Those same Democratic-led states also have the most jobs left to recover since they had stricter shutdown orders in place initially and then reopened more slowly. Roughly 8 million of the 10 million jobs that are still missing in the economy from before the pandemic are in blue states, said Arindrajit Dube, a labor economist at the University of Massachusetts at Amherst.
The slowdown in jobs growth, then, is likely to be most acute in the states where the need is greatest. And given how much economic activity those states generate, the ripple effects on the macroeconomy will be more severe.
“If you have highly populous parts of the country who have taken Covid seriously the entire time, and those people get afraid, then you have at least a noticeable slowing in the recovery,” said Sahm, now a senior fellow at the Jain Family Institute.
If Delta continues to spread, the economic shock would come as huge swaths of Americans are still struggling to get back on their feet.
While wages have been rising, particularly for low-income workers in leisure and hospitality, those gains have been outpaced by inflation. And more than 1 in 3 American adults have less in emergency savings now than before the pandemic, despite the more than $5 trillion Congress has pumped into the economy since March 2020 in stimulus and relief funds, according to a Bankrate.com survey released on Wednesday.
“That really underscores how much we need to restore jobs,” said Diane Swonk, chief economist at Grant Thornton. “All of those issues that really plague low-income households have not gone away. We bought some time, but the clock is expiring.”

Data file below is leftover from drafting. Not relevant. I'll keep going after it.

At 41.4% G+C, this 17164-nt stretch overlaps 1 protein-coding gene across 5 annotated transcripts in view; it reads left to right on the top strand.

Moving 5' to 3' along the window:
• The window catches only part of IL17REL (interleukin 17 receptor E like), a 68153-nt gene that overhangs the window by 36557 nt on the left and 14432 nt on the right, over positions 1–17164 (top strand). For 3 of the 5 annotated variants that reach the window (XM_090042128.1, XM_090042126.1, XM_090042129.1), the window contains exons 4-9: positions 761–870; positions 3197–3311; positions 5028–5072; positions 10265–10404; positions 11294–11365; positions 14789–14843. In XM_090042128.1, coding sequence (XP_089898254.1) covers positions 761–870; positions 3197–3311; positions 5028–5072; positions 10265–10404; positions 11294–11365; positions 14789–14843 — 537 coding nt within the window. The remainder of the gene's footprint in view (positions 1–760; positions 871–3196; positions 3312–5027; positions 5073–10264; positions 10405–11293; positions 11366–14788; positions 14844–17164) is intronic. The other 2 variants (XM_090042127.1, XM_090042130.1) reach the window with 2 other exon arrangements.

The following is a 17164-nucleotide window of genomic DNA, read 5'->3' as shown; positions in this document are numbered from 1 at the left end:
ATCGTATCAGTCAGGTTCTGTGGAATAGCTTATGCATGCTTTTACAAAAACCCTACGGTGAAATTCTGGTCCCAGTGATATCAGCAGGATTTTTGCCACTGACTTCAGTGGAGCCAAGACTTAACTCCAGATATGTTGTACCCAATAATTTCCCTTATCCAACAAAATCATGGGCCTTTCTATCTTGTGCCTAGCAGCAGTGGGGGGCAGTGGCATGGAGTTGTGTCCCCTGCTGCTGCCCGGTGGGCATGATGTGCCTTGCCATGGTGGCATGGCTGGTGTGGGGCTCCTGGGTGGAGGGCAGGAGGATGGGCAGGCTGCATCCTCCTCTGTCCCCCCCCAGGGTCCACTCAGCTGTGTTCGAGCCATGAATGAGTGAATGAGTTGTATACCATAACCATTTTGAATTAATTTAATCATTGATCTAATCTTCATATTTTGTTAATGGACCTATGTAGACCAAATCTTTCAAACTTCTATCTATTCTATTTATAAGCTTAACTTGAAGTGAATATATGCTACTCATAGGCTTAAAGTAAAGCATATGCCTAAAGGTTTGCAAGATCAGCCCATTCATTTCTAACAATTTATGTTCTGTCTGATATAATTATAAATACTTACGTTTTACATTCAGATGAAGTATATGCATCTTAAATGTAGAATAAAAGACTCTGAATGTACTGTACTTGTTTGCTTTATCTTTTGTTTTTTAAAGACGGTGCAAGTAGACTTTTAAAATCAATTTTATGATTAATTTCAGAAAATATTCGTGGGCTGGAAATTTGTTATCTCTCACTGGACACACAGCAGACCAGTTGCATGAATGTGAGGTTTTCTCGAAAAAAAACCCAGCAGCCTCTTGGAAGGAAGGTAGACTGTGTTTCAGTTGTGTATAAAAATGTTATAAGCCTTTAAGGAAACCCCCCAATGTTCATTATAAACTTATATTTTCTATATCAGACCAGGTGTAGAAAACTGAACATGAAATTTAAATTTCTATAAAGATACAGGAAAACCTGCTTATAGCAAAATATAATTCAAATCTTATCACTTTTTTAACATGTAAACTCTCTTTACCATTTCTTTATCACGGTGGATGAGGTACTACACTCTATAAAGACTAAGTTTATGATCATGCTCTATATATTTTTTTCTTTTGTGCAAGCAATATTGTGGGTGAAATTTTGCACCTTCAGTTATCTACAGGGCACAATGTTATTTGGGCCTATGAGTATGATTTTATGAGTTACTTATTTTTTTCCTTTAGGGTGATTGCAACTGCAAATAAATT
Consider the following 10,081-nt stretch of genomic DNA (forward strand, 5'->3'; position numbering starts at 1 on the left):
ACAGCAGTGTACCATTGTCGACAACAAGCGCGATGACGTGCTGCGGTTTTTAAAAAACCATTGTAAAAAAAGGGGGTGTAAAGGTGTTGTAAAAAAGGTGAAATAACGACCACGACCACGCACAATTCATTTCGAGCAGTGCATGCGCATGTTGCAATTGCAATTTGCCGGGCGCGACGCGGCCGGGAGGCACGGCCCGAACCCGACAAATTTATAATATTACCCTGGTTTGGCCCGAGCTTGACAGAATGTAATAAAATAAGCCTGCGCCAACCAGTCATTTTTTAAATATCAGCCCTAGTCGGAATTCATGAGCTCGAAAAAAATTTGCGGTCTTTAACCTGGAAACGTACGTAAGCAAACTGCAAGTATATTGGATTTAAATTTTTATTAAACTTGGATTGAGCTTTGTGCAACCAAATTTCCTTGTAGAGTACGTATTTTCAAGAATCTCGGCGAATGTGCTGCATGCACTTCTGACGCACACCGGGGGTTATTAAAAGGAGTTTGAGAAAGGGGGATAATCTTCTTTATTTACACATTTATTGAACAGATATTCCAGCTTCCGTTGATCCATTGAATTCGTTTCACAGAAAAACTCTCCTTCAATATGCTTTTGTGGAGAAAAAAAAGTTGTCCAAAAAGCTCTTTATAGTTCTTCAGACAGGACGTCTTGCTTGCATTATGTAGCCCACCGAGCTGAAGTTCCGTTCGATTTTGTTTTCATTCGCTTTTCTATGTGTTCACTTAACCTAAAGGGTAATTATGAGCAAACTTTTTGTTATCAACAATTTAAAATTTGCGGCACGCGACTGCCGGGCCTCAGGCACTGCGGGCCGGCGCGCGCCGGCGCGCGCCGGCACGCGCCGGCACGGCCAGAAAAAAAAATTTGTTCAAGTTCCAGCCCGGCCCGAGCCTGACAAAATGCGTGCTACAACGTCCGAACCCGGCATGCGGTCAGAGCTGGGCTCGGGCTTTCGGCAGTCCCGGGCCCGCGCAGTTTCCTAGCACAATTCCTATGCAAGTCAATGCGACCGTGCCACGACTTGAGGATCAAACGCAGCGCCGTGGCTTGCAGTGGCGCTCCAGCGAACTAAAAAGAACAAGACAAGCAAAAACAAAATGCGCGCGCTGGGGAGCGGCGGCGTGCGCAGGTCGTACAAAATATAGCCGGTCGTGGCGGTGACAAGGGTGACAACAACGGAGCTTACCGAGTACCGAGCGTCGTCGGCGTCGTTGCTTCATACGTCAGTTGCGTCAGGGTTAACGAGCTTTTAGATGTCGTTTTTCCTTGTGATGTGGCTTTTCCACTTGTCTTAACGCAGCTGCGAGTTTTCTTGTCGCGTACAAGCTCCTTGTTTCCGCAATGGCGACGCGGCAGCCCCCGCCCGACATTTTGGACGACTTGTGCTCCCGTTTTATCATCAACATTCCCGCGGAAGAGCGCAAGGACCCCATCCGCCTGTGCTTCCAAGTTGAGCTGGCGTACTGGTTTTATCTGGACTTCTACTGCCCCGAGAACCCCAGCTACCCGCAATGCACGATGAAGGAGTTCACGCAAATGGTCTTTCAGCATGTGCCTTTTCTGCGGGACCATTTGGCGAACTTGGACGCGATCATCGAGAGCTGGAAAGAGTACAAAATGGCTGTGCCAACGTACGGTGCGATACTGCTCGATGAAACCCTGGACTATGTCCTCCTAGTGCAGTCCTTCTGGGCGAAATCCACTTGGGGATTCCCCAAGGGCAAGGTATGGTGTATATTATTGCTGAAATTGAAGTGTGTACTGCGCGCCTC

The end of various social safety net programs will affect tens of millions of Americans. Survey data from the Census Bureau shows 3.6 million households say they are somewhat or very likely to face eviction in the next two months as the nationwide moratorium expires at the end of July. More than 12 million Americans continue to receive some form of jobless benefits, which will be slashed or cut entirely by Labor Day.
And some 42 million student loan borrowers will need to resume payments in October unless the Biden administration acts — and 2 in 3 say it will be difficult for them to pay the bill, according to a Pew Charitable Trusts survey this month.
The ultimate risk is if those and other programs run out at the same time that a major coronavirus outbreak leads to a pullback in economic spending, a slowdown in hiring or an increased hesitancy to find work for fear of catching the virus.
“If we are to see a significant wave in the end of summer, early fall, then we are likely to see an environment where the economic impact will be much greater if there isn’t additional fiscal support,” said Gregory Daco, the chief U.S. economist at Oxford Economics.
Congress has been preoccupied in recent months not with short-term stimulus but longer-term initiatives, namely a bipartisan infrastructure plan and a multitrillion-dollar spending package for child care, health care, education and climate, Daco said. In short order, too, lawmakers will also have to take action on urgent items including the budget and the debt ceiling.
“Those are likely to be the key focus,” he said. “So there might be a significant disconnect between the potential need for additional fiscal stimulus and Congress’ focus on more medium-term plans.”
In the meantime, the Delta variant is giving Republicans fresh ammunition to rail against the multitrillion spending package they have long slammed as an expensive Democratic wishlist. Brady, the ranking Republican on the House Ways and Means Committee, said Tuesday he’s hopeful the president will now “turn away from his distraction on another $4 trillion spending binge” to focus on coronavirus and the economy.
“I’m worried that almost since Day One, six months ago, [Biden] took his eye off defeating the virus and rebuilding the economy,” Brady said. “The president is scrambling now to make up for that lack of attention, but I worry that it’s too late.”